Spa washout is frustrating for all
Today was a frustrating day to be an F1 fan. And perhaps no less frustrating to be an F1 driver or team owner.
After a five-week wait for the second half of the season to begin the teams showed up at Spa and were greeted by steady rain which lasted over five hours.
Understandably reluctant to risk their multi-million pound machines in dodgy conditions for little gain, the drivers spent most of the first practice session in the comfort of their garages.
When they did venture out, they found a circuit so wet it took them well over two minutes to complete a lap.
The second session was even worse. Not a single driver took to the track in the first half and no-one did any representative times.
With Saturday qualifying and Sunday’s race forecast to be dry there was little incentive for drivers to do all but the most perfunctory running. Lewis Hamilton’s mobile phone saw more action than his MP4-27 as he used the downtime to Tweet his near-million followers.
His McLaren sported an unusual and eye-catching new piece of bodywork on its sidepod, clearly designed to improve the airflow across the car. But teams need dry weather to test developments like these as the cars cannot be run to their full potential in wet conditions.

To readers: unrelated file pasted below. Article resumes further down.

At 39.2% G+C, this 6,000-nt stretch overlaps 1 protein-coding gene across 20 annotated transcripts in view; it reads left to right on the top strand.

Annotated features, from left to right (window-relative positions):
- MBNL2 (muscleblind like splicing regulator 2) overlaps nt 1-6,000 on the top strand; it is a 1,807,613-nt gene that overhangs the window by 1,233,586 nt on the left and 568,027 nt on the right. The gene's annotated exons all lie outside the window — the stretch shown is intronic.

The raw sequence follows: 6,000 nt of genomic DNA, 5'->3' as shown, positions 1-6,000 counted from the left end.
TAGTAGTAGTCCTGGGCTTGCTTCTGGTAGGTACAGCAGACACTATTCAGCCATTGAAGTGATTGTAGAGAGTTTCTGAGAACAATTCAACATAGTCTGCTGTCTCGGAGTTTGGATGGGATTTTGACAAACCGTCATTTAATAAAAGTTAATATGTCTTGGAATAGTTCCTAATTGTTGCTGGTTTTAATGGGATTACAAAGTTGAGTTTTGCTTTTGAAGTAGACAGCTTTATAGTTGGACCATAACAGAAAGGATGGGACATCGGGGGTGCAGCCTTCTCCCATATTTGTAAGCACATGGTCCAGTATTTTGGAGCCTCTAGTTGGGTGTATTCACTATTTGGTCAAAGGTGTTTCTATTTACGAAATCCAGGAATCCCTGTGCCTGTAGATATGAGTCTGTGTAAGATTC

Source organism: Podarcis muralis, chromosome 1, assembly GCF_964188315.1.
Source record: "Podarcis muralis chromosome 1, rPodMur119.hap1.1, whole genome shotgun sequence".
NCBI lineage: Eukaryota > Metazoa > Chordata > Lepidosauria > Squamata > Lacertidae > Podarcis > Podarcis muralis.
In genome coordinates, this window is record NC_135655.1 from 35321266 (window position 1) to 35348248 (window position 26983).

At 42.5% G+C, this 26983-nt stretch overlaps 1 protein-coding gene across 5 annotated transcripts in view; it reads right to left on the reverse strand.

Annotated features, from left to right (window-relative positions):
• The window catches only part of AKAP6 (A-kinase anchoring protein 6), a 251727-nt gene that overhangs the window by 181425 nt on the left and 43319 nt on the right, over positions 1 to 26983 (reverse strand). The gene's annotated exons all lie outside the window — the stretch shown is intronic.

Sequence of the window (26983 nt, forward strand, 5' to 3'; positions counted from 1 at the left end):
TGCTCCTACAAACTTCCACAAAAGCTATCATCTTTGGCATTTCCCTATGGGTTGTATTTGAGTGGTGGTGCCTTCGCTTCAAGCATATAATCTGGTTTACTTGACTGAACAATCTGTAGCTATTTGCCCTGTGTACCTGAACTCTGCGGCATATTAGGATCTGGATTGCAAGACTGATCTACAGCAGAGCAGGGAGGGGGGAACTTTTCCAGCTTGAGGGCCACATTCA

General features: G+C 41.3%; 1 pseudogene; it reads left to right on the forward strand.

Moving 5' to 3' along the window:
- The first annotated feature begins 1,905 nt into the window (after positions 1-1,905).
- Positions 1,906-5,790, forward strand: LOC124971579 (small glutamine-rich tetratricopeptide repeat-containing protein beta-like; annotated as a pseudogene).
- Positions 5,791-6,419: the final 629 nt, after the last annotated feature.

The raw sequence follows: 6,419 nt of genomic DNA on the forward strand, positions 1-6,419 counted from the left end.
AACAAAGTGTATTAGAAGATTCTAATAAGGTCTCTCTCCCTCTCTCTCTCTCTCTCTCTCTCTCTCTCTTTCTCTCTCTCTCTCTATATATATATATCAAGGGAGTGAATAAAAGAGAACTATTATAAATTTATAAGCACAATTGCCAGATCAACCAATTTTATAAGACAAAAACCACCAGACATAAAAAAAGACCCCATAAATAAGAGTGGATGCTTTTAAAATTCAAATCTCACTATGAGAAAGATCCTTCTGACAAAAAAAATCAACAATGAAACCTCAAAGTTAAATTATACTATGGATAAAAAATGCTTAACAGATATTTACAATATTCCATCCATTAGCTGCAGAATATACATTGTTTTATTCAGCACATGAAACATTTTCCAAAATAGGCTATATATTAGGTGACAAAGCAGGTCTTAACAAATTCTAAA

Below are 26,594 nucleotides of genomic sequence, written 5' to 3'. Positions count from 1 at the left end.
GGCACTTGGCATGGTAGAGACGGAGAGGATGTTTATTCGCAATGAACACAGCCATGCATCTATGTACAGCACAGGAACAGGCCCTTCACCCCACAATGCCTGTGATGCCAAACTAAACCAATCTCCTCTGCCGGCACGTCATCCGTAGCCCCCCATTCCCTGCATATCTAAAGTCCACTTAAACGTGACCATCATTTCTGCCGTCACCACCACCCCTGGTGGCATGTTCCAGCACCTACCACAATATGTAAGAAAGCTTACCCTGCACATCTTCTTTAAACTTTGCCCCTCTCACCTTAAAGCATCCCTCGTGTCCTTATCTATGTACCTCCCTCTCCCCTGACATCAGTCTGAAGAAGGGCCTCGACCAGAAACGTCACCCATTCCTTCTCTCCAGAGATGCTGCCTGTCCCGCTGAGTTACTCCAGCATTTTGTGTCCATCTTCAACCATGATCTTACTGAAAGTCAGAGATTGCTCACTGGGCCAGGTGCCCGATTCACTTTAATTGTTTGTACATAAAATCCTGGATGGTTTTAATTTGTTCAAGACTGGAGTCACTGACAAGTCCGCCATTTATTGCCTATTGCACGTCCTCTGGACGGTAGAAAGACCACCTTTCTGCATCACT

The same goes for their rivals: Ferrari completed just 11 laps all day. Red Bull’s Mark Webber didn’t even leave the pits in the seconds session. Lotus arrived at the track intending to do more work on their much-vaunted Double DRS but were thwarted by the weather.
All this means that when it comes to qualifying and the race the teams will have less data to work with. And that means we could be in for some surprises on the grid and on race day.
Alonso: ‘Only a points advantage’
On Thursday championship leader Fernando Alonso described his situation, as the second half of the season begins, as follows: “We have the points advantage but we have a performance disadvantage”
He leads the title race by 40 points but Alonso believes the likes of McLaren and Red Bull are quicker: “In terms of performance, out of the contenders or the guys at the front, we are clearly the slowest.”
In Alonso’s hands, the Ferrari has been very competitive in wet conditions. Unfortunately for him, the rest of the weekend is expected to be dry.
Alonso was unable to compete for pole position in the dry qualifying session in Hungary: “The difference from pole position in the last race was eight tenths of a second, which is a little bit too much,” he said. “We need to improve that situation.”
He has the fourth-shortest odds of taking pole at Spa at 8.0, the same as Kimi Raikkonen. Sebastian Vettel (3.0), Lewis Hamilton (3.25) and Romain Grosjean (7.0) are all on shorter odds.
Alonso’s team mate Felipe Massa, who’s enduring a rotten season, is on 75.0.
Massa has been second best to Alonso almost from the moment the two-times champion joined him at Ferrari in 2010. But, surprisingly, Massa has out-qualified him on both their visits to Spa as team mates. The odds on him doing so again on Saturday are 5.8.
It would be a surprise if he did. But situation such as those we’ve had this weekend, when rain keeps the teams from doing much preparation, are exactly the kind of circumstances where surprises can happen.
Keith Collantine is the editor of Formula One blog F1 Fanatic